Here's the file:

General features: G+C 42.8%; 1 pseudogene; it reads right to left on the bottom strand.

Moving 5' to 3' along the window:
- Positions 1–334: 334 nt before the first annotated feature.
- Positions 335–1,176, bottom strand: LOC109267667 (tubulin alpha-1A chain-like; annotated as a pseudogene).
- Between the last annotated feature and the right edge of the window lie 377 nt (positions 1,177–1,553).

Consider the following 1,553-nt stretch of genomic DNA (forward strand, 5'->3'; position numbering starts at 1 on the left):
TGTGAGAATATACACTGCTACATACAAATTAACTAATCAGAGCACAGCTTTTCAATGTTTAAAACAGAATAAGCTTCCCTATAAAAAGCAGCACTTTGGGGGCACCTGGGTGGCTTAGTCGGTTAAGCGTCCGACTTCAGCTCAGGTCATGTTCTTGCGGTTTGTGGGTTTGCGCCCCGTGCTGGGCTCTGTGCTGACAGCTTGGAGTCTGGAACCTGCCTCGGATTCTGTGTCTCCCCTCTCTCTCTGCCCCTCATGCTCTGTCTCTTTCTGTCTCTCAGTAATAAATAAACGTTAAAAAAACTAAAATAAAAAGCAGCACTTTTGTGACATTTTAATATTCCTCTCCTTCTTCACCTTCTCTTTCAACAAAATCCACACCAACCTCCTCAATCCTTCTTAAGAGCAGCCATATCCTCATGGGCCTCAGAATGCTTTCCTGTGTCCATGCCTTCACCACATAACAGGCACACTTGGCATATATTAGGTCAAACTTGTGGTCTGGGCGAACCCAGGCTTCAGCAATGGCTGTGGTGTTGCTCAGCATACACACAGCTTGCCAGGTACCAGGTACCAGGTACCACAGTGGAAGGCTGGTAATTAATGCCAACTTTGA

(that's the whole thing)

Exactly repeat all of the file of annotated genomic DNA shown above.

General features: G+C 42.8%; 1 pseudogene; it reads right to left on the bottom strand.

Moving 5' to 3' along the window:
- Positions 1–334: 334 nt before the first annotated feature.
- Positions 335–1,176, bottom strand: LOC109267667 (tubulin alpha-1A chain-like; annotated as a pseudogene).
- Between the last annotated feature and the right edge of the window lie 377 nt (positions 1,177–1,553).

Consider the following 1,553-nt stretch of genomic DNA (forward strand, 5'->3'; position numbering starts at 1 on the left):
TGTGAGAATATACACTGCTACATACAAATTAACTAATCAGAGCACAGCTTTTCAATGTTTAAAACAGAATAAGCTTCCCTATAAAAAGCAGCACTTTGGGGGCACCTGGGTGGCTTAGTCGGTTAAGCGTCCGACTTCAGCTCAGGTCATGTTCTTGCGGTTTGTGGGTTTGCGCCCCGTGCTGGGCTCTGTGCTGACAGCTTGGAGTCTGGAACCTGCCTCGGATTCTGTGTCTCCCCTCTCTCTCTGCCCCTCATGCTCTGTCTCTTTCTGTCTCTCAGTAATAAATAAACGTTAAAAAAACTAAAATAAAAAGCAGCACTTTTGTGACATTTTAATATTCCTCTCCTTCTTCACCTTCTCTTTCAACAAAATCCACACCAACCTCCTCAATCCTTCTTAAGAGCAGCCATATCCTCATGGGCCTCAGAATGCTTTCCTGTGTCCATGCCTTCACCACATAACAGGCACACTTGGCATATATTAGGTCAAACTTGTGGTCTGGGCGAACCCAGGCTTCAGCAATGGCTGTGGTGTTGCTCAGCATACACACAGCTTGCCAGGTACCAGGTACCAGGTACCACAGTGGAAGGCTGGTAATTAATGCCAACTTTGA